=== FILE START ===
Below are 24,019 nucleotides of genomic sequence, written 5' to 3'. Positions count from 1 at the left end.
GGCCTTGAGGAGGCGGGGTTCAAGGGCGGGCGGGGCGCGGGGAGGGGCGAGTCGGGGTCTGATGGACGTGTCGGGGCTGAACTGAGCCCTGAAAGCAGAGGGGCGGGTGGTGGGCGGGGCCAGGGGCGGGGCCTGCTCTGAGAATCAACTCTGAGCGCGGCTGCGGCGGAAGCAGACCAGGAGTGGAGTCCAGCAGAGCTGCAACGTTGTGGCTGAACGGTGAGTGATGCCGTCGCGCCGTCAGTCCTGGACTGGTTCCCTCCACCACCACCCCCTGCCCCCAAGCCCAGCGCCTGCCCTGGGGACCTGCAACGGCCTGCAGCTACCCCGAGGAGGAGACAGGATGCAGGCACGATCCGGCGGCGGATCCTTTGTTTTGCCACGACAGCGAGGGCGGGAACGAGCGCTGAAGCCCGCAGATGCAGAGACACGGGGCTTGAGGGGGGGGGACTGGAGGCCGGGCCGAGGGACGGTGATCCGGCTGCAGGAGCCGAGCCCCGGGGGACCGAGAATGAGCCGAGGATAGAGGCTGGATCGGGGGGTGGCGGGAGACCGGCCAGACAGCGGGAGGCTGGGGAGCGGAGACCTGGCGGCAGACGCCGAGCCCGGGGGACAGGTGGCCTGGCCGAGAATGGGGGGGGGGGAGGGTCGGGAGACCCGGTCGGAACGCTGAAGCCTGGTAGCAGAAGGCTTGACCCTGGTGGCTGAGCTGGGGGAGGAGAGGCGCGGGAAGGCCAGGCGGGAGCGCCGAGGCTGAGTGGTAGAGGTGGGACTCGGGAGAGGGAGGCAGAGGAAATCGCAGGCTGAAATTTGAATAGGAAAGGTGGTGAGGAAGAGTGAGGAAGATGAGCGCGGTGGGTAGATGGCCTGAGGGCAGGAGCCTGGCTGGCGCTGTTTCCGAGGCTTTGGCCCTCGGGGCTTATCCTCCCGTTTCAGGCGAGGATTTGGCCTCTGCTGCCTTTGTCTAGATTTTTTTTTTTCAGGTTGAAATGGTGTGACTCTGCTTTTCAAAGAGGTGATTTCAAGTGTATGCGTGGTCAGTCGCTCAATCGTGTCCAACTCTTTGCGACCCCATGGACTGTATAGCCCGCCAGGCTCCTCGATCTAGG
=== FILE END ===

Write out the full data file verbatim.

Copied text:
Below are 24,019 nucleotides of genomic sequence, written 5' to 3'. Positions count from 1 at the left end.
GGCCTTGAGGAGGCGGGGTTCAAGGGCGGGCGGGGCGCGGGGAGGGGCGAGTCGGGGTCTGATGGACGTGTCGGGGCTGAACTGAGCCCTGAAAGCAGAGGGGCGGGTGGTGGGCGGGGCCAGGGGCGGGGCCTGCTCTGAGAATCAACTCTGAGCGCGGCTGCGGCGGAAGCAGACCAGGAGTGGAGTCCAGCAGAGCTGCAACGTTGTGGCTGAACGGTGAGTGATGCCGTCGCGCCGTCAGTCCTGGACTGGTTCCCTCCACCACCACCCCCTGCCCCCAAGCCCAGCGCCTGCCCTGGGGACCTGCAACGGCCTGCAGCTACCCCGAGGAGGAGACAGGATGCAGGCACGATCCGGCGGCGGATCCTTTGTTTTGCCACGACAGCGAGGGCGGGAACGAGCGCTGAAGCCCGCAGATGCAGAGACACGGGGCTTGAGGGGGGGGGACTGGAGGCCGGGCCGAGGGACGGTGATCCGGCTGCAGGAGCCGAGCCCCGGGGGACCGAGAATGAGCCGAGGATAGAGGCTGGATCGGGGGGTGGCGGGAGACCGGCCAGACAGCGGGAGGCTGGGGAGCGGAGACCTGGCGGCAGACGCCGAGCCCGGGGGACAGGTGGCCTGGCCGAGAATGGGGGGGGGGGAGGGTCGGGAGACCCGGTCGGAACGCTGAAGCCTGGTAGCAGAAGGCTTGACCCTGGTGGCTGAGCTGGGGGAGGAGAGGCGCGGGAAGGCCAGGCGGGAGCGCCGAGGCTGAGTGGTAGAGGTGGGACTCGGGAGAGGGAGGCAGAGGAAATCGCAGGCTGAAATTTGAATAGGAAAGGTGGTGAGGAAGAGTGAGGAAGATGAGCGCGGTGGGTAGATGGCCTGAGGGCAGGAGCCTGGCTGGCGCTGTTTCCGAGGCTTTGGCCCTCGGGGCTTATCCTCCCGTTTCAGGCGAGGATTTGGCCTCTGCTGCCTTTGTCTAGATTTTTTTTTTTCAGGTTGAAATGGTGTGACTCTGCTTTTCAAAGAGGTGATTTCAAGTGTATGCGTGGTCAGTCGCTCAATCGTGTCCAACTCTTTGCGACCCCATGGACTGTATAGCCCGCCAGGCTCCTCGATCTAGG